The budget proposes $200 billion over 10 years, but as budget analyst Bobby Kogan tweeted: “The budget cuts $178 billion in…transportation [not including cuts to] water, broadband…and energy. This means [Trump is] giving $200 billion with his left hand but taking away that much with his right.”

$20 billion a year doesn’t go very far. The plan shifts at least 80% of the investment in infrastructure to private investors, states, and cities. This is problematic, because Trump’s tax plan significantly lowers the amount of federal taxes that state and local taxpayers can deduct from their tax bill. This will make it much harder for states and cities to raise the revenue to support infrastructure spending, or any other public needs.

The LA Time’s Michael Hiltzik says it best: (brackets and emphasis by Wrongo)

The whole package should mostly be seen as [typical of] the Trump administration’s approach to governing: programs with virtually no rationale and without adequate financing, along with a commitment to getting government off the backs of the people so Big Business can saddle up.

This is Right Wing ideology at work. They passed a huge tax cut in order to “starve the beast” that is the US government, while at the same time, they will “feed the beast” via $trillions of deficit financing. Cities and states are not flush with cash for new infrastructure projects, and the private sector won’t do anything that reduces shareholder return, so Trump’s plan is dead on arrival.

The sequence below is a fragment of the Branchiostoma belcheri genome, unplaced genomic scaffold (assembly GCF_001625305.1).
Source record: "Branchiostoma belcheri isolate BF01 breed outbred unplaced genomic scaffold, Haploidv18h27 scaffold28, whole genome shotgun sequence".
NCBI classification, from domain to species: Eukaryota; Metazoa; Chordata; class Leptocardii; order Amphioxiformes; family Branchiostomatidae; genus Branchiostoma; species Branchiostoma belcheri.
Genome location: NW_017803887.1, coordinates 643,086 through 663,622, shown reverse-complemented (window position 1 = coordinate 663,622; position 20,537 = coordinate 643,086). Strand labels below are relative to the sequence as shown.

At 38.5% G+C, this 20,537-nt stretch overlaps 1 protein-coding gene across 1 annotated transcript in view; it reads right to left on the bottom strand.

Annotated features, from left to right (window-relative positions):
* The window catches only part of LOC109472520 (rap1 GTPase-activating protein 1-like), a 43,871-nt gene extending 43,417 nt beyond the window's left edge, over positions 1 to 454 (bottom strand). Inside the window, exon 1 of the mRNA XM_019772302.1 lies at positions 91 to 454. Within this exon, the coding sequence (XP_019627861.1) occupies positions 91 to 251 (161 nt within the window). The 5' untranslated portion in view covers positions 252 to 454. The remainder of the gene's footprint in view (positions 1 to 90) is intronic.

As for financing America’s roads, increase fuel taxes. Let drivers amortize the building costs, a system Eisenhower used. Add tolls where we must. Make the traffic move faster and safer.

Trump should be like Ike: Pay for our infrastructure!

Claw back some tax cuts. Cut defense spending. Pay for purer water for our towns and cities. Pay for better schools, a smart electric grid, and better ports and airports.

Pay for them all with federal dollars.

(Wrongo is indebted to the tywkiwdbi blog for covering the Eisenhower road trip on Lincoln’s birthday)


Saturday Soother – February 10, 2018

The Daily Escape:

Lighting the Olympic torch – photo by Chang W. Lee

Did anybody see the bus that ran over Wrongo’s 401k?? It was a tough week on the retirement savings front for anyone who uses the capital markets to bolster their net worth. Retail investors are trapped – they can’t sell their holdings quickly, and there doesn’t seem to be a safe haven for their cash if they manage to get out of the markets only slightly bruised. Fear seems to be guiding Mr. Market.

Also, Washington finally passed a bi-partisan budget deal, but only after a brief shutdown. Sadly, it adds more than $1 Trillion to the national debt. It’s hard to square the Republicans’ deficit hawk ideology with their sudden willingness to spend whatever it takes to give the military whatever it wants.